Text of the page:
AT 15 Declan Kelly was lying about his age to get into pubs. Nothing unusual perhaps—except he wasn’t sneaking in to drink, but to play music with his band The Beefs.
“Someone dobbed us in and we were banned from pubs,” Kelly, now 40, recalls without a hint of repentance.
With few venues offering space for under-age young bands, The Beefs simply started saying they were 18, and with their mature professionalism weren’t questioned.
“It was a little white lie…but you have to play,” Kelly tells the Herald.
It’s a determination that’s stood him in good stead over a 25-year career, which kicked into a new gear when Triple J’s Andy Glitre gave him airtime and helped fund his Tales From the Neighbourhood album back in 2005.
Kelly’s authentic roots flavour found an audience and he was quickly picked up by music festivals throughout Australia.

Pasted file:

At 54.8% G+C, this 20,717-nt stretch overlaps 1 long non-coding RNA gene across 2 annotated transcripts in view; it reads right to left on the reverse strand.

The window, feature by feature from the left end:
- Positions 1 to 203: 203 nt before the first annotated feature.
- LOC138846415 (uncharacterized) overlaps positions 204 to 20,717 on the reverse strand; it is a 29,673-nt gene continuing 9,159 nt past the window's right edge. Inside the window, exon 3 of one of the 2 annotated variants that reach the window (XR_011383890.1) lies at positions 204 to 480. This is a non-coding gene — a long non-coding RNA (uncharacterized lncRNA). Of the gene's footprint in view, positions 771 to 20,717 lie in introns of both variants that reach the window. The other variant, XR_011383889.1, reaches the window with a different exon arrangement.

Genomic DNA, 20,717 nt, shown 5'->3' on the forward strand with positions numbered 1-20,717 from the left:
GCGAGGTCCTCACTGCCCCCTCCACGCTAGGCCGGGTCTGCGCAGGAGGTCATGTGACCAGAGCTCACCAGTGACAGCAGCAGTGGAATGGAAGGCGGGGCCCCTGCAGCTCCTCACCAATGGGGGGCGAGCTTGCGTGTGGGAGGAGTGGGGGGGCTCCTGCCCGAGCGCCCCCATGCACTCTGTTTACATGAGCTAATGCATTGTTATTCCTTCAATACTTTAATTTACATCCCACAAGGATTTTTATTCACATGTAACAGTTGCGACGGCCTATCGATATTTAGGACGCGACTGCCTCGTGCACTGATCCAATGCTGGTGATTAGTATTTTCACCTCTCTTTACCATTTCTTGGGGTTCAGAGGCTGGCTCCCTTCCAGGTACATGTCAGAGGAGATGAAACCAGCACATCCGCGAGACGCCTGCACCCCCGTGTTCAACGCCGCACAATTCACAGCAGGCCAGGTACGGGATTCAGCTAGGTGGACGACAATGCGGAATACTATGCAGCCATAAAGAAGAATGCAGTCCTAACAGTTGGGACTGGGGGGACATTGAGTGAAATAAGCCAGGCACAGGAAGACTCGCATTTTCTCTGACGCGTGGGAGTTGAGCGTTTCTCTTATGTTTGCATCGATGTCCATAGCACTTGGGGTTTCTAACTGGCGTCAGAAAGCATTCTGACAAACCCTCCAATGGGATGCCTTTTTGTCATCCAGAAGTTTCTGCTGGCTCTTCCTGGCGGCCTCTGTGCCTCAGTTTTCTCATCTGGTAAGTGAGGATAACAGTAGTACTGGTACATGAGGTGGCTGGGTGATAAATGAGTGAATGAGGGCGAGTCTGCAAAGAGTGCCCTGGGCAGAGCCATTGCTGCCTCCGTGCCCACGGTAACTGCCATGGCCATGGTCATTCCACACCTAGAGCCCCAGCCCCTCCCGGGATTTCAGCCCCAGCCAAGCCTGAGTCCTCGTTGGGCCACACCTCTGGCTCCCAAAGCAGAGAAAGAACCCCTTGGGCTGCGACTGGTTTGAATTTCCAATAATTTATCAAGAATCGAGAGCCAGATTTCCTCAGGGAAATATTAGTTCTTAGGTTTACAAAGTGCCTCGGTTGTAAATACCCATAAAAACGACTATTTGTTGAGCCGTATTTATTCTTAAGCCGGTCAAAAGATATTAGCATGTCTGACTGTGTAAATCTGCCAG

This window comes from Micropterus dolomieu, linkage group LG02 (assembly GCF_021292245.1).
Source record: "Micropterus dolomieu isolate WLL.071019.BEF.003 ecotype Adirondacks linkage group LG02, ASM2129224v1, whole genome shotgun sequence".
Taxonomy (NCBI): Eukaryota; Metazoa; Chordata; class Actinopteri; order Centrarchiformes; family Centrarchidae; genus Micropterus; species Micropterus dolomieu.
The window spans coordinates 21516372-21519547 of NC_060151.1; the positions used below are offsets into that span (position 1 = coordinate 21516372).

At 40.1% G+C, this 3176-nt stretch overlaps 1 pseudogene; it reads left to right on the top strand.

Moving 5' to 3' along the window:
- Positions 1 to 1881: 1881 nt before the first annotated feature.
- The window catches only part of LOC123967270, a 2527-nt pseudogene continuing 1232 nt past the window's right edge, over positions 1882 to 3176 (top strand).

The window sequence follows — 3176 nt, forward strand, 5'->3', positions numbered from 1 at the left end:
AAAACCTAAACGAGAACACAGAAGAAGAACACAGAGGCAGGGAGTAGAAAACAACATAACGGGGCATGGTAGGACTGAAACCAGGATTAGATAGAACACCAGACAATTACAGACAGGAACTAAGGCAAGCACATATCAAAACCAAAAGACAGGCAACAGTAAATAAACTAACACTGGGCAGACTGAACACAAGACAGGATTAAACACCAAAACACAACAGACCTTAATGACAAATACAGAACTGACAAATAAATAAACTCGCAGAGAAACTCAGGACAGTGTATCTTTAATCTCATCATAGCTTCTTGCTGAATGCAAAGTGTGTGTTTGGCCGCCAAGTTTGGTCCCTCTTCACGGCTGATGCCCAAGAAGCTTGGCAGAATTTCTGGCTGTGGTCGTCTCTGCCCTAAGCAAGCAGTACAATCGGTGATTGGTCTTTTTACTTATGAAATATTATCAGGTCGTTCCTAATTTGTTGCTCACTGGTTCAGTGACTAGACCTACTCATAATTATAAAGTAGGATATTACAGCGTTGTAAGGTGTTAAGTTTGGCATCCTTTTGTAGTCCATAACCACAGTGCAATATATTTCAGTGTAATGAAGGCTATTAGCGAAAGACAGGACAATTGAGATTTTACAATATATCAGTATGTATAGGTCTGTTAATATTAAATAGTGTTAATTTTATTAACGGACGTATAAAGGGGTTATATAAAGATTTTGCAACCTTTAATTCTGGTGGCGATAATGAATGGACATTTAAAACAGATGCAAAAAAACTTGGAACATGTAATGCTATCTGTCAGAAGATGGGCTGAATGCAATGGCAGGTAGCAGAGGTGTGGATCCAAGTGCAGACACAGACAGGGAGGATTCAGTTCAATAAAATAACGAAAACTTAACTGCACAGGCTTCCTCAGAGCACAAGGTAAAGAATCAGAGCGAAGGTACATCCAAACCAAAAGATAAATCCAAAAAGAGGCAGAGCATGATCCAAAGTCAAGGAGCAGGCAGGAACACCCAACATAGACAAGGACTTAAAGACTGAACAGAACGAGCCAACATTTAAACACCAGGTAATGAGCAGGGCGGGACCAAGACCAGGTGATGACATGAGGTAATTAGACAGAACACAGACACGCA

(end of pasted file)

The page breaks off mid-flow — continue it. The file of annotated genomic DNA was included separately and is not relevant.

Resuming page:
Even as a youngster Kelly was drawn to rhythm and blues, a style that gave The Beefs a unique edge at the height of ‘80s pop and dance music.
Kelly’s Maori mum Salley influenced a love of roots reggae and Polynesian harmony, which is reflected in his songs.
“In New Zealand reggae is a bit of a universal music.”
You can catch Dave Kelly and the Rising Sun at Mojos, Thursday February 26, along with the Katie J White band.
White is often described as an “old soul” for her soulful, rock-based, funk. She’s currently based in the UK where she’s a regular at festivals and hip venues in London.
by JENNY D’ANEGR